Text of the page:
At the end of the day, all this busyness spells summer though. And I love it. I welcome the strawberry moon with open arms and strike another day off to bring us closer to summer break. I’m stressing and crazy busy, but looking forward to sleeping in, lying on the beach, summer adventures, and whatever comes our way.
Remembrance Day is an emotional celebration. In the days and weeks leading up to Remembrance Day, we look to the past and the people who have fought for our freedom. We are blessed to live in Canada, a nation that welcomes those from war-torn nations around the world. We send troops to their lands to do what we can to reestablish peace for countries torn apart by conflict. Our soldiers have marched the globe and not all of them have come back.
Today, I was privileged to attend a Remembrance Day service at my children’s school. Their gymnasium was filled with images of peace, hope and remembrance of the sacrifices our soldiers make. Both of my children were given the solemn task to lay wreaths for their classes on the cross erected for the service. Voices were raised in song and poem to commemorate the sacrifices. I am proud of all of the students who respectfully bowed their heads and added their two minutes of silence in the name of our freedom.
May they not have to make the same sacrifices. But if they choose to stand up and fight for our rights, beliefs and freedoms, may they do so with pride.
Thank you to all the brave soldiers who have fought in the name of Canada. The children at Woodland Heights saluted you today. And so do I.
Today is the first day of school at our house and across much of North America. Students headed back to teachers, pencils, books and all that comes with our education system. As much as there was a certain amount of nerves at play, we were all pretty excited for the new school year here. I kissed my children this morning and wished them well, as their new teachers called their names and led them away. Let their formal education resume once more!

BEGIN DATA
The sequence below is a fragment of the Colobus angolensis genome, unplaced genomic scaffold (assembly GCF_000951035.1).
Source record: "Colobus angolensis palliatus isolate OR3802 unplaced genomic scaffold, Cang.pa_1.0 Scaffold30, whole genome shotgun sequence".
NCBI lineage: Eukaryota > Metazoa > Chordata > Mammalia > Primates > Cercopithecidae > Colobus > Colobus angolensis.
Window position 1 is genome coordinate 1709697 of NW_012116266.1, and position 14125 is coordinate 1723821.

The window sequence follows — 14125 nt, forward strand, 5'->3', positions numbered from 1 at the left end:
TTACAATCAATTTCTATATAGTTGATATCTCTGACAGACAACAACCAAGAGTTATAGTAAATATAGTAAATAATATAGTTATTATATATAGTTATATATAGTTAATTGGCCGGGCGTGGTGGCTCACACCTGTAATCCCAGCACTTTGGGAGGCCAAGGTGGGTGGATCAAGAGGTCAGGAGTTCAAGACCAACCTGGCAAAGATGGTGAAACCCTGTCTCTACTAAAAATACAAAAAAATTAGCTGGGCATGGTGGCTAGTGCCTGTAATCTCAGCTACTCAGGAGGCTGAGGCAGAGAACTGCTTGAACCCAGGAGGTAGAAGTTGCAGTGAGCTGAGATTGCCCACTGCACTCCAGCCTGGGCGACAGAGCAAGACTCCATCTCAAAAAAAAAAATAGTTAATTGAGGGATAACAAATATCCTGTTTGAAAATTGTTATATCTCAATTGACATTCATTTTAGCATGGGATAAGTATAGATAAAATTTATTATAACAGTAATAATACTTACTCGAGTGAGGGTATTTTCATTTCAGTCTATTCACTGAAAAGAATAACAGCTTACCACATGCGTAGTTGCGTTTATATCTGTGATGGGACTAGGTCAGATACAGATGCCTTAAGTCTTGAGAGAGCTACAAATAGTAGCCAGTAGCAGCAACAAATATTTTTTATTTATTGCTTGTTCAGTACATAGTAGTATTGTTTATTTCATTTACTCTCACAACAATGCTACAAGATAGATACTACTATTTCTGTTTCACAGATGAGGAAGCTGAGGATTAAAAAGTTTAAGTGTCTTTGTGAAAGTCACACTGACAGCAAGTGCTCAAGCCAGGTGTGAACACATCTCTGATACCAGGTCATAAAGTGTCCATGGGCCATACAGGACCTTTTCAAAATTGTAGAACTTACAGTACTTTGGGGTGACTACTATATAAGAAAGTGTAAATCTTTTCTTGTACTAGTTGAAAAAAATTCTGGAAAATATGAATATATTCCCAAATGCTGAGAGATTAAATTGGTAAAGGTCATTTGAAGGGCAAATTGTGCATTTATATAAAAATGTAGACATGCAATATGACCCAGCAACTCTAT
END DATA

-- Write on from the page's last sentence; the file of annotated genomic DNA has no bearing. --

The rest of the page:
Not all children are so lucky though. There are many across the world who do not have the good fortune to go to school. As much as literacy rates are fairly high in North America, there are still a shocking number of people who cannot read here and elsewhere in the world. The idea of not being able to read a book or even the myriad of signs that surround me on a daily basis is more than I can comprehend. Words are not only my business, but also my fondest pastime. I love reading!
While not everyone is as much of a book lover as me, the ability to read is incredibly important. It helps predict success in life and highlights the threat of poverty. As a woman, I am especially concerned with the higher illiteracy rates for my sisters across the globe. Knowing the lack of education often equates to a more difficult lot in life is frustrating. Why is this still happening? We need to do more for women, but progress doesn’t happen fast enough for those at risk.
On International Literacy Day, I celebrate school and the opportunities it brings for everyone. I always enjoyed school and my children love it too. I know the education they receive will take them far in life. And I pray that we can improve the lot of those who need a piece of that gift too. Let’s all do our part to stamp out global illiteracy and make the world a better, and more well-read place.